Backcountry users must be vary, prepared and trained

Canadian Avalanche Centre urges backcountry recreationalists to be cautious

Darryl Severin knows that safety comes when riding in the backcountry. When he goes sledding

After four avalanche fatalities in the past six days, the Canadian Avalanche Centre (CAC) urges backcountry users to make cautious and conservative decisions while in avalanche terrain.

“We’ve been dealt a pretty troublesome snowpack this season and our terrain choices need to reflect that fact,” says CAC’s Public Avalanche Warning Service manager Karl Klassen said on March 13.

“The weak layers we’ve been tracking for many weeks remain a significant problem and areas where you might have felt safe in previous seasons may not be the best choices this winter.”

Two of the recent fatal snowmobile accidents occurred in cut-blocks – areas below tree line cleared by logging companies, Klassen noted.

“Often, riding below tree line can be a safer choice in terms of avalanche danger. But with the current warm temperatures and wet snow at low elevations, that’s not the case at this time.

“Riders need to be wary of avalanche terrain even near valley bottom, at least until a solid freeze occurs.”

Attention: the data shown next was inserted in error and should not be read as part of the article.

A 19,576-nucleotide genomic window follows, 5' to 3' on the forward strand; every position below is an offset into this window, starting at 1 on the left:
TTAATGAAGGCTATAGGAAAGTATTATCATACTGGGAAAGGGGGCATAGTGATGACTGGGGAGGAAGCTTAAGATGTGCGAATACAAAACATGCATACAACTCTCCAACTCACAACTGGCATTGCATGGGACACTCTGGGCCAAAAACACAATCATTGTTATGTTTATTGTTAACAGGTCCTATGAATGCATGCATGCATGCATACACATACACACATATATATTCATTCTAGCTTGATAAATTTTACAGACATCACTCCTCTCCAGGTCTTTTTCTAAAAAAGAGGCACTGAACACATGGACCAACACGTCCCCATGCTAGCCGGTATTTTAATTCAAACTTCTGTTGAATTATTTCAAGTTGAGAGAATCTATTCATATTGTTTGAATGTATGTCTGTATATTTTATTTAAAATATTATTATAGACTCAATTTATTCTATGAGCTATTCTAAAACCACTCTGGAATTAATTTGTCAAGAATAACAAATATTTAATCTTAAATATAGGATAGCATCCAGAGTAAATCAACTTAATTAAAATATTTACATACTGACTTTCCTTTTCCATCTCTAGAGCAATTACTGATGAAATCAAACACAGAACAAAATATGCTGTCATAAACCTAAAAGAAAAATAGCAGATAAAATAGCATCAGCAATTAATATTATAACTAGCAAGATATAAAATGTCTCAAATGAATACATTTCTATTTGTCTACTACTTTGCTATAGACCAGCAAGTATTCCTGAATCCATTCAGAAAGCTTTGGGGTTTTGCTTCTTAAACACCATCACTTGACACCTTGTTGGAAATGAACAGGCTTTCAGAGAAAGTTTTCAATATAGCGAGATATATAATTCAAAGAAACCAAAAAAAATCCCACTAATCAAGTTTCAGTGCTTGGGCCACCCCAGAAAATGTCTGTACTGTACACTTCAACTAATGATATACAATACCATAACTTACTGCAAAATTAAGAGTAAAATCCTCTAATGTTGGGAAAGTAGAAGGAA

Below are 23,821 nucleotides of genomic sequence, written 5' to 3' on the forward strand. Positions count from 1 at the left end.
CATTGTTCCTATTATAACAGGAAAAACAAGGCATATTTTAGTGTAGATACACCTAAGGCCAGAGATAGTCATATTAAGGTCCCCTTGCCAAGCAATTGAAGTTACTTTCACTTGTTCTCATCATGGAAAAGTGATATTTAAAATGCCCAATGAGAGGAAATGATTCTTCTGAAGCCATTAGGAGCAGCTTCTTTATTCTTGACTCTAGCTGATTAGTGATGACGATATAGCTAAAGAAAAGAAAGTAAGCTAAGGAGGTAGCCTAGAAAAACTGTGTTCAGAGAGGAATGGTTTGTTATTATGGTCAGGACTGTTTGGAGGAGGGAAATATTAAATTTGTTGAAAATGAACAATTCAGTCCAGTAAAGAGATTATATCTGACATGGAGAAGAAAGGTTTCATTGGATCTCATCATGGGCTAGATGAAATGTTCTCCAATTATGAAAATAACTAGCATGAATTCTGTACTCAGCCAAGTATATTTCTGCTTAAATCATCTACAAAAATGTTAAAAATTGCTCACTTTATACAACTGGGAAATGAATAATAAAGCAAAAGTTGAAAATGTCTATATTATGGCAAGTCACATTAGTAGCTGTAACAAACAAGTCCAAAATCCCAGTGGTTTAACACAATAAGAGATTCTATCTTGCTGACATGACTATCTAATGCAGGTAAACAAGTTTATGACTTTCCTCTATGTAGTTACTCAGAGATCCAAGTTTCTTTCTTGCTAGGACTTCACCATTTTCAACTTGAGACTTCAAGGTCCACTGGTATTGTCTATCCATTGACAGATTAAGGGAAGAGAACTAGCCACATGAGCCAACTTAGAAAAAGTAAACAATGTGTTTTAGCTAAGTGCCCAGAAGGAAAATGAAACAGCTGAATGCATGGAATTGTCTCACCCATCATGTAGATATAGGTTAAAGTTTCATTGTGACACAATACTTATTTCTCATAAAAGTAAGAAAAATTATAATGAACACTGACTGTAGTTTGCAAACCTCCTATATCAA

Until conditions improve, the CAC recommends travelling on small, simple and low-angle terrain with no terrain traps. Exposure to large slopes and cornices above should also be avoided whenever possible.

It’s also critical that all backcountry users are equipped with essential safety equipment for avalanche terrain, Klassen added.

“Everyone in the party needs an avalanche transceiver, a probe and a shovel every day, regardless of expected conditions. And it’s equally vital that everyone is familiar with has practised using this equipment. If an avalanche occurs, there is no time to go for help.”

The critical window for finding and extricating a victim is just 10 minutes, when there is an 80 per cent chance of survival. The odds drop dramatically after that. At just 35 minutes, there’s a less than 10 per cent chance of survival.

In addition to the essential equipment, airbags are recommended. But as with any piece of safety equipment, it’s vital to have practiced its operation and to ensure it is tested and in good working order before going into avalanche terrain.

For further information on the current conditions, see the CAC Forecaster’s Blog page at: http://blogs.avalanche.ca/category/forecaster-blog/.

The CAC South Rockies blog has excellent posts with video that’s applicable to many other regions of the province: http://blogs.avalanche.ca/category/southrockies/.

 

 

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